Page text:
Greg has two addictions: telling stories and bathing in Japanese hot springs. His work has appeared in in-flight magazines, online magazines, Japanese tour guides, and university textbooks. He also teaches tourism at a Japanese college. Greg’s claim to fame is that he has soaked in approximately 600 onsens from the north of Hokkaido to the southern islands of Okinawa.
What got you into travel writing?
Eye-opening experiences while roaming the US and Mexico in my teens led me to travel writing. Cultural and environmental differences fascinate and compel me to share my excitement with others. At first, my travel writing was personal. As I matured and developed the self-confidence to share my writing, I realized happiness when readers reported visualizing or feeling emotions via my words. Two other reasons are discovering that I could both make money and educate some people about ecotourism, which I feel strongly about.
What’s the most challenging part of being a travel journalist for you?
I write mostly about Asia, in particular rural areas of Japan, where I have been living and traveling for half my life. Language issues are the most challenging. Honestly, because I don’t spend much time with native English speakers, I worry about language attrition. So I spend a lot of time reading quality books and magazines and listening to podcasts. Conversely, though I speak intermediate-level Thai and Japanese, I sometimes do not understand as much as I want. Translators help, and some locals speak English, but the possibilities of miscommunication are always a concern.
What is one thing [equipment or personal item] you can’t go without on the road?
Losing or forgetting my camera would make me miserable. I am a very visual person, and images help me to remember vital information. My traveling often includes mountain climbing, bicycling, snowshoeing, or canoeing in places where I cannot write notes or type on a computer. Taking photographs while on the move helps me to quickly retain necessary data.
What’s your most unusual and/or memorable travel experience?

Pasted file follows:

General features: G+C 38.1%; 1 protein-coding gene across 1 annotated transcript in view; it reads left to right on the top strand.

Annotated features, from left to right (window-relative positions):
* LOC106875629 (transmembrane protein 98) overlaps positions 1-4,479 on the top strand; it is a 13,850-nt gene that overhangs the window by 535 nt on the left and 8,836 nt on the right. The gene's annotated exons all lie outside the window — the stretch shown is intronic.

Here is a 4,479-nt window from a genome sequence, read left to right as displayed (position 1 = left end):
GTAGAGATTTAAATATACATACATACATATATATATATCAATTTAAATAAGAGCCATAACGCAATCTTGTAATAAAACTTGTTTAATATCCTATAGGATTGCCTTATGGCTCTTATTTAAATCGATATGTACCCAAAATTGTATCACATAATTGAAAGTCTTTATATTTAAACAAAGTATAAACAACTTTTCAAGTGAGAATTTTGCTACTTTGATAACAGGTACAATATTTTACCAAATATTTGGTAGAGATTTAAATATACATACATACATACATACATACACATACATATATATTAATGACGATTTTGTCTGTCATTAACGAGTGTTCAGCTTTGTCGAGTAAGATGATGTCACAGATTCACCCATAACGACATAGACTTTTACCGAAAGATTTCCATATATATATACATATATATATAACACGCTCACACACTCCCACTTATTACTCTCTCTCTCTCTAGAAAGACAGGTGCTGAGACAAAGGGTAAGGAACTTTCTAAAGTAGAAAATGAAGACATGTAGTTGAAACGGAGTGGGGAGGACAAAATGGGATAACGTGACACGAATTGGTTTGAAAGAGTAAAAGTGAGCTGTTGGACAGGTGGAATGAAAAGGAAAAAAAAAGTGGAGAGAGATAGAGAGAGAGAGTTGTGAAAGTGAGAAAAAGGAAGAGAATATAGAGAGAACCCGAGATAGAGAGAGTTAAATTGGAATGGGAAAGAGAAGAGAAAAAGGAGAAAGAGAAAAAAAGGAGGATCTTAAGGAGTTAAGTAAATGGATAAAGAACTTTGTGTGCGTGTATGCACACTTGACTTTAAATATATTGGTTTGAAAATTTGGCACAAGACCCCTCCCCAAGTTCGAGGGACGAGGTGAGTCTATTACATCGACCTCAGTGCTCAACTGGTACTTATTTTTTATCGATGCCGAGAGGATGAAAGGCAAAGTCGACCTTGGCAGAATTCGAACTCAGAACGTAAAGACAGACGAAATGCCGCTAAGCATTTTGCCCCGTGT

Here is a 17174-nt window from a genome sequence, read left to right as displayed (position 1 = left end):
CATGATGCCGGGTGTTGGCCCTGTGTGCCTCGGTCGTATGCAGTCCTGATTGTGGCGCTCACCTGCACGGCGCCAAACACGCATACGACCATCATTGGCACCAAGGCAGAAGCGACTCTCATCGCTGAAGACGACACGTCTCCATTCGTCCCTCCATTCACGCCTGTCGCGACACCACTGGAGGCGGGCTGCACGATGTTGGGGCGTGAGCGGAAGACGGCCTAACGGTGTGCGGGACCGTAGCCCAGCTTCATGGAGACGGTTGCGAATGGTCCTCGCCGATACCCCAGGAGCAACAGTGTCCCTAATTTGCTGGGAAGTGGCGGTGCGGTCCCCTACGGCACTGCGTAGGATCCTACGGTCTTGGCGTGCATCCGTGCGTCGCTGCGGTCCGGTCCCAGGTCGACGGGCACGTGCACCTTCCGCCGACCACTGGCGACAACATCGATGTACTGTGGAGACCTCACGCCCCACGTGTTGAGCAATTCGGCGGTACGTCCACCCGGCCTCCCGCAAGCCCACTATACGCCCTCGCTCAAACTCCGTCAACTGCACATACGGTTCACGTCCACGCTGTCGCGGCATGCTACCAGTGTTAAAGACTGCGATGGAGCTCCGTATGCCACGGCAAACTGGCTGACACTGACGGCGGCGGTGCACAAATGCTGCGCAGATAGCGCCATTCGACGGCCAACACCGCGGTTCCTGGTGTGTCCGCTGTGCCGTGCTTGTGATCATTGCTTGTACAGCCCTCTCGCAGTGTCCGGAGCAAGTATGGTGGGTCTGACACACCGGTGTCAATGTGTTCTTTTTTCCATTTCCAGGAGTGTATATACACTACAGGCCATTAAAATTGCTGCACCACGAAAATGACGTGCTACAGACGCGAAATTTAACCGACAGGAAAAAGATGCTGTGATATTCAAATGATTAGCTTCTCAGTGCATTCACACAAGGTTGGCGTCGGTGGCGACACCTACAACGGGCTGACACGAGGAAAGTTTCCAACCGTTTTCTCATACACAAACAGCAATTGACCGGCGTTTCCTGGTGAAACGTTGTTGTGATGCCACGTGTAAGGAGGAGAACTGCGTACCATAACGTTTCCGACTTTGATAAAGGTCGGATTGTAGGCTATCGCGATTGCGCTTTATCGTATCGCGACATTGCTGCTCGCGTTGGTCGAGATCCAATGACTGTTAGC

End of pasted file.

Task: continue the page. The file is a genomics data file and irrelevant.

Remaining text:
My most memorable travel experience happened when I was a Peace Corps volunteer in a tiny town in South Thailand. I was the sole foreigner in the area. One day, I stopped at a local Chinese-Thai temple, where I had a once-in-lifetime experience. The villagers invited me to participate. After a purification rite, I entered the ceremonial grounds. Barefoot monks and a few villagers were safely climbing up and down a ladder whose rungs were knife blades. Despite the razor-sharp blades that sliced paper into shreds, they were uninjured. One monk invited me to climb. Because of fear, I declined. But soon after that, I joined another scary activity. A large wok containing oil had been placed over a fire. The oil was bubbling. A monk took me by the hand to the wok. I decided to trust him. Using a cup, he scooped up boiling oil and poured it over my head. The boiling oil did not injure me. That night, I also saw monks cutting their bodies, putting long poles through holes in their cheeks, licking sharp razors. I met these people repeatedly over two years. Their bodies healed faster than what seemed possible. I learned that the world was full of realities beyond the every-day truths of my suburban American youth.
How did you learn about NATJA and why did you join?
The best travel writer I know, Rob Goss, recommended that I join NATJA. I believe in always developing my skills, and I believe that NATJA plays a role in my self-development.
What is the best piece of advice you could give to a rookie travel journalist?
Be patient, helpful, and polite while traveling, pitching stories, and working with editors. I give this advice for two reasons. The first is practical. These qualities will help the rookie journalist to be positively remembered by people who might assist them in future endeavors. The second reason is that I would like the world to be filled with more positivity and kindness.